The mission of the Gannett House Project is to examine the history and promote the practice and understanding of the First Amendment to the United States Constitution. The Gannett family’s local, state, and national involvement in such history and practice will set the stage for the examination of these freedoms around the world.

The museum is repurposing the home of Maine newspaper publisher Guy P. Gannett as an interactive First Amendment museum honoring the Gannett family legacy.

Congress shall make no law respecting an establishment of religion, or prohibiting the free exercise thereof; or abridging the freedom of speech, or of the press; or the right of the people peaceably to assemble, and to petition the government for a redress of grievances.

Educating through Outreach

American democracy is predicated on the participation of an active and informed citizenry. It is the vision of the Gannett House Project to engage the citizens of Maine and beyond as stewards of the First Amendment as the guardian of our democracy and to inspire future generations to practice and protect this vital tenant of our Constitution.

Repurposing a Historic Landmark

The Gannett House is one of a trio of significant properties representing key aspects of governance—the Capitol, home to the citizens’ Legislature, the Blaine House, home to Maine’s Governor, and the Guy P. Gannett House, home to one of Maine’s most influential journalists and business leaders.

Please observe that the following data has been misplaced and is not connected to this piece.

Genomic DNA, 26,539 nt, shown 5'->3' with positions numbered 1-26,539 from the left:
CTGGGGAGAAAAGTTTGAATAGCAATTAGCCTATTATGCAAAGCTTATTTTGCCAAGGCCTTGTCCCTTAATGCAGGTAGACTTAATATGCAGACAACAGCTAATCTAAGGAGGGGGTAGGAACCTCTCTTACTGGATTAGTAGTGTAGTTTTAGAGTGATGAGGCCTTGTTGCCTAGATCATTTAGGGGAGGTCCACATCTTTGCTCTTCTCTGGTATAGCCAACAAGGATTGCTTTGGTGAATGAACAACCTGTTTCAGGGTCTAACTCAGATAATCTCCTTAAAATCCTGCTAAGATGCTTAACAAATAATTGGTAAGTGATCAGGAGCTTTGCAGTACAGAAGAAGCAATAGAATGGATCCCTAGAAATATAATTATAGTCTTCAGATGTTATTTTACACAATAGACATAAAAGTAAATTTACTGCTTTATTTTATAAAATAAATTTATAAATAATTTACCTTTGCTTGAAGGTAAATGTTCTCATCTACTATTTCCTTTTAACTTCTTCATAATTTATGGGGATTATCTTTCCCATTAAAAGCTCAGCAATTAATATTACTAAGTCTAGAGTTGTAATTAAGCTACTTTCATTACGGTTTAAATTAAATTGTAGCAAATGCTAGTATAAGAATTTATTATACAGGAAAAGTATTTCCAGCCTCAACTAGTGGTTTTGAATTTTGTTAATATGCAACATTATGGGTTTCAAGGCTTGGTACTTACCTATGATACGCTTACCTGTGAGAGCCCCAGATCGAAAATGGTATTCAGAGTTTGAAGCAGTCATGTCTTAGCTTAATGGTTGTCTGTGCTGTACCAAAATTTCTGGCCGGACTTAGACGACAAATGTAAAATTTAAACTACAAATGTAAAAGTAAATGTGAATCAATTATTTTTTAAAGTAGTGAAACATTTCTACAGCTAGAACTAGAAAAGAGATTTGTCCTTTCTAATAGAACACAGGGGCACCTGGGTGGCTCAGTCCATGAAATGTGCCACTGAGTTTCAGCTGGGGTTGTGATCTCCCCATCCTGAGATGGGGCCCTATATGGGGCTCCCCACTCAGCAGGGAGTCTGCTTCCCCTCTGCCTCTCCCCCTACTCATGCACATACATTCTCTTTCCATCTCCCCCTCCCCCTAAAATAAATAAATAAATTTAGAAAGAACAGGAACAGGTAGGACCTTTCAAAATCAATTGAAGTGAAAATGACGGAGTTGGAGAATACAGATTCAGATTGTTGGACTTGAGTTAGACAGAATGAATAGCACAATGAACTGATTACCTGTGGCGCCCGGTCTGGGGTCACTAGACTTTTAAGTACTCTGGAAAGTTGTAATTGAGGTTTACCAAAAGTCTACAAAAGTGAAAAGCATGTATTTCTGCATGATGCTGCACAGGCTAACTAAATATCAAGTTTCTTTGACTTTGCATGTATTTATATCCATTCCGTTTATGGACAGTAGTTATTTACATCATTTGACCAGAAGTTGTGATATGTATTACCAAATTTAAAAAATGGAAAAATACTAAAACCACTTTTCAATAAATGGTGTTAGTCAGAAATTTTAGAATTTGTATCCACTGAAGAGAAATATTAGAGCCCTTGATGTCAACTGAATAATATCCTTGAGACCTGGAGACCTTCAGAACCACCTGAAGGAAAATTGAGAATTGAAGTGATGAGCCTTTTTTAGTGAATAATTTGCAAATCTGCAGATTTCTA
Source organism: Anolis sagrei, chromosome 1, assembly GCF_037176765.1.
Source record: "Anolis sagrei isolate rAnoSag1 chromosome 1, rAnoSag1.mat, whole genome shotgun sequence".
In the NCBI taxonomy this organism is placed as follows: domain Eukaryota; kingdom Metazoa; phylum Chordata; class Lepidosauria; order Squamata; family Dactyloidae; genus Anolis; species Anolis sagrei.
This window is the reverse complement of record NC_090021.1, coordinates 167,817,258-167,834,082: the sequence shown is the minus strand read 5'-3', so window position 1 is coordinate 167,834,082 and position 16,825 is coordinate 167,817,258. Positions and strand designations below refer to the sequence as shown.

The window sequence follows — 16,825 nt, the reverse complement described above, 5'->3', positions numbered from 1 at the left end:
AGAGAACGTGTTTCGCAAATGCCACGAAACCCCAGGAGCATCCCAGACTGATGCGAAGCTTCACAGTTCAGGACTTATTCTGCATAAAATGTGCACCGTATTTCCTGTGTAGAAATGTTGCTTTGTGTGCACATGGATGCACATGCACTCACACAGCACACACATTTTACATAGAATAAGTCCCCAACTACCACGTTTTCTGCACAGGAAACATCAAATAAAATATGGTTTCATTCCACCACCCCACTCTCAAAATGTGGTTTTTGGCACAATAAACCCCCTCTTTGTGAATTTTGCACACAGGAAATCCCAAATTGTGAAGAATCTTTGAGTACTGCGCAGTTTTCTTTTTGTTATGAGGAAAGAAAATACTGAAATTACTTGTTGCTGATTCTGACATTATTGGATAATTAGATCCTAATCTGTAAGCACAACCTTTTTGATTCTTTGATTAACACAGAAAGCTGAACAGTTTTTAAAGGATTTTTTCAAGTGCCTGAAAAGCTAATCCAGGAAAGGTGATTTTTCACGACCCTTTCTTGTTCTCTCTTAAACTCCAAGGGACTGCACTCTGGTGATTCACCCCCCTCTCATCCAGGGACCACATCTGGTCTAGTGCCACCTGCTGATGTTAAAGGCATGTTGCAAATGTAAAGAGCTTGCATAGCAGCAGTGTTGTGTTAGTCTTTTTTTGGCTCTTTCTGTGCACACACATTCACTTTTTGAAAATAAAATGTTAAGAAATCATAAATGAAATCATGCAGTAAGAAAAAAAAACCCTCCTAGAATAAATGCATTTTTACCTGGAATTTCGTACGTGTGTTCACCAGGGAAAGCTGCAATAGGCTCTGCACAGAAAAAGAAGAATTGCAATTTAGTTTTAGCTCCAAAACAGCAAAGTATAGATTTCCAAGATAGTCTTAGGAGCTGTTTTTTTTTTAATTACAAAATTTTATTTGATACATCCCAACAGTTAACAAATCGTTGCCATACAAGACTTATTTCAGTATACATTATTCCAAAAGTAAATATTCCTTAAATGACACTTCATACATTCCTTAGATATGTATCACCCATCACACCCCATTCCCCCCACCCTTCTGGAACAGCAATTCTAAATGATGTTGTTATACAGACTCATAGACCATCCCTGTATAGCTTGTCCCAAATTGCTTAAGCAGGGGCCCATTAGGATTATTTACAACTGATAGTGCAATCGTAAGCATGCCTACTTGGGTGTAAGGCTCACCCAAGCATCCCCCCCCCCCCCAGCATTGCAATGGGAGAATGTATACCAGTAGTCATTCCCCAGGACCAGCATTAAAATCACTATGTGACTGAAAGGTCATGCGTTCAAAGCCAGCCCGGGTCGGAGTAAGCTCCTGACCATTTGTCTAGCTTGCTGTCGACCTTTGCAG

Honoring a Legacy

Guy P. Gannett founded the Guy Gannett Publishing Company as an "institution to be managed for the public good." What started with a publishing venture that merged Portland’s newspapers together as the Portland Press Herald, grew into a major communications firm operating newspapers, radio, and television stations around the country.

The slates are going up. If you pass by the Gannett House, you'll see that the front dormers are now fully re-slated. Progress on the roof restoration is moving swiftly.

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The Gannett House is the keeper of the Maine Press Association Wall of Fame. Today we're remembering Richard Dudman. In an archived interview with Maine Public, Dudman shared what he tells young journalists: “I tell them first, they’re performing a vital function. Because a democracy that’s not an informed democracy is going to fail.”

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